City vet declares rabies outbreak

ANTI-RABIES vaccination of pet dogs is one way of curbing the spread of the dreaded infection. (Photo from PIA Infocen FB page)

By: Emme Rose Santiagudo

THE Office of City Veterinarian (OCV) declared a rabies outbreak in Iloilo city due to the rapid spike in cases in a span of few months.

Eleven positive animal rabies cases were recorded in Iloilo City in 2018 compared to zero in the past four years, said city veterinarian Dr. Tomas Forteza.

Aside from the spike in rabies cases, the shortage in anti-rabies vaccines also prompted the outbreak declaration.

The clustering of rabies cases in neighboring towns also contributed to the rise in rabies cases in the city.

Forteza said that they have difficulties in border vaccination since the city has no natural boarders, rabid dogs from other towns can easily cross the boundaries and spread infection.

Councilor Candice Magdalane Tupas also cited the increase in the number of stray dogs in the city.

In her committee report delivered on Tuesday, she said that the CVO is coordinating with the city’s neighboring local government units (LGUs) such as Lambunao, Calinog, and Pavia to increase awareness and address the rising cases of rabies in the region.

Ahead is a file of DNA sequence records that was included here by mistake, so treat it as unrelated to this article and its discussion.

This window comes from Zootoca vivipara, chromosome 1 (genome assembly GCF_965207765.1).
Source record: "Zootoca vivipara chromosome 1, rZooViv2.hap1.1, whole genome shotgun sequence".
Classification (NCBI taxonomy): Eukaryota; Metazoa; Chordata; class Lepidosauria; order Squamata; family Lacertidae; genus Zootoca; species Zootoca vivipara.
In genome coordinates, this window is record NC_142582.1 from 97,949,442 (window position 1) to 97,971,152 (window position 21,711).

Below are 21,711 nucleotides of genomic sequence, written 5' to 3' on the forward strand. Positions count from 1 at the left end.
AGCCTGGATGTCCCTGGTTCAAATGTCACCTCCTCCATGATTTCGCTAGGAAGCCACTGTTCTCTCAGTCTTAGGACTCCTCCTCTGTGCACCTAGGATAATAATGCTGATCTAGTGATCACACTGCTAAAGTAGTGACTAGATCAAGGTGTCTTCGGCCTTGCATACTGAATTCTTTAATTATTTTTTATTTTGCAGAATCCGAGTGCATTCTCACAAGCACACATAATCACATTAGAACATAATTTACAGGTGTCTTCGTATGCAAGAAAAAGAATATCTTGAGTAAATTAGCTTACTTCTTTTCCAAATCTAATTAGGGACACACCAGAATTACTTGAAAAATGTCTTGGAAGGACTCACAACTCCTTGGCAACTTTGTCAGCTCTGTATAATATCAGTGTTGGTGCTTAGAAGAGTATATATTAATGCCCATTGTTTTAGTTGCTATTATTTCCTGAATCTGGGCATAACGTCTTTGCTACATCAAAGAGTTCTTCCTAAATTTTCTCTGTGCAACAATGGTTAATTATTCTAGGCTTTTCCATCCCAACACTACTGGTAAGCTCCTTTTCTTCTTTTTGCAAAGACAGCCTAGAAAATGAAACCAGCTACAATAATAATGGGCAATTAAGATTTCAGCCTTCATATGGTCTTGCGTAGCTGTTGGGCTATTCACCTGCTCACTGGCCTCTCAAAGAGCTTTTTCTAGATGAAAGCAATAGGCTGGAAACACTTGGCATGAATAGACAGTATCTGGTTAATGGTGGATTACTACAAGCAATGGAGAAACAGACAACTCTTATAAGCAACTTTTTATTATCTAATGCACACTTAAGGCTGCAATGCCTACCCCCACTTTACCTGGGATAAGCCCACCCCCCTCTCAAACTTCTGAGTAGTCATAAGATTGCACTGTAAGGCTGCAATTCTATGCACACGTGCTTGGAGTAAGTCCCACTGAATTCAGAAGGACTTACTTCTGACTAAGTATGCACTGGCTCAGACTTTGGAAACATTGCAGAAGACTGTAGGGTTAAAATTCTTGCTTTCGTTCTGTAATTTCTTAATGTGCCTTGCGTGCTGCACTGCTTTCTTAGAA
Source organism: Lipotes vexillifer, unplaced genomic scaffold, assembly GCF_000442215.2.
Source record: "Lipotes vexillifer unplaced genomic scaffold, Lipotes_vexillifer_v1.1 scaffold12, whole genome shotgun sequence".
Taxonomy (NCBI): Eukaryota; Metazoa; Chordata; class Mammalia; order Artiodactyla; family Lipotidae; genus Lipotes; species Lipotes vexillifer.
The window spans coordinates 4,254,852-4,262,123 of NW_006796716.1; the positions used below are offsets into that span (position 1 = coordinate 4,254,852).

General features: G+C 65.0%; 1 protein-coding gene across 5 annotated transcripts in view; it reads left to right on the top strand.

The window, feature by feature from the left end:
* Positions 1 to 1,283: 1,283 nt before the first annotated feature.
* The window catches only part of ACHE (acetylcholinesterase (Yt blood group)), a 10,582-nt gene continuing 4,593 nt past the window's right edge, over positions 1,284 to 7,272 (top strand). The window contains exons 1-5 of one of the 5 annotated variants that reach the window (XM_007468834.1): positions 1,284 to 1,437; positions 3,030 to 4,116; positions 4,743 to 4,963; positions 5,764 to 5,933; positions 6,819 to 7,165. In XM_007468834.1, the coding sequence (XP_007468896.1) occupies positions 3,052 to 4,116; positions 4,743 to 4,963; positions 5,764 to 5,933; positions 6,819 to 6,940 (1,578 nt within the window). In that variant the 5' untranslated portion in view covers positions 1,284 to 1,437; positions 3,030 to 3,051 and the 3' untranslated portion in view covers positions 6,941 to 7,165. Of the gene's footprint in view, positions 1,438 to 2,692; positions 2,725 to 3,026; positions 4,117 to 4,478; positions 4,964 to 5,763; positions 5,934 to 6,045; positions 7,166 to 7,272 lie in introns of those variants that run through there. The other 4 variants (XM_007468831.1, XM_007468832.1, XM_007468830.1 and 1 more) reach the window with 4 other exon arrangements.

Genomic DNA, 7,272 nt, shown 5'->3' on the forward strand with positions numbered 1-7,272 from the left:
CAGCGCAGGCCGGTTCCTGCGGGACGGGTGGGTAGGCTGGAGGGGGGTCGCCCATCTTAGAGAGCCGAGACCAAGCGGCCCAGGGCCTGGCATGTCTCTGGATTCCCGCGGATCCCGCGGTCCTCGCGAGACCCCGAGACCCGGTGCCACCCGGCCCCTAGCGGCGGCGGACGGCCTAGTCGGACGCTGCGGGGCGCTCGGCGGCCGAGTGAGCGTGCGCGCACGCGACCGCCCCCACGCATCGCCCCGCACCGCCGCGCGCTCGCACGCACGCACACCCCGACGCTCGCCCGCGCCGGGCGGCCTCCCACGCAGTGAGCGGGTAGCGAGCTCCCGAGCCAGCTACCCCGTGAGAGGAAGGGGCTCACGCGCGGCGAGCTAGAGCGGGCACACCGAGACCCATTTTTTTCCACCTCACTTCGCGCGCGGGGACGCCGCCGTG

Meanwhile, Forteza said that he already proposed to Mayor Jose Espinosa III to reconstitute the Iloilo City Rabies Control Council which can recommend ways to stem rabies.

Dr. Bernard Caspe head of the City Health Office (CHO) supported Forteza’s move saying that the council should be reconstituted as soon as possible to prevent the clustering of cases.

According to the Department of Science and Technology, Food and Nutrition Research Institute (DOST-FNRI), rabies is a fatal viral disease that can be transmitted to humans by infected animals.

The rabies virus, which primarily affect the central nervous system is present in the saliva of an infected animal, is passed to a human through a bite, or rarely, when the animal’s saliva gets in contact with a scratch or fresh break in the skin

Aside from the fact that there is no cure for rabies, once the clinical signs and symptoms of the disease have appeared in humans (two to eight weeks) from the time of the animal bite, death can occur within seven to ten days.

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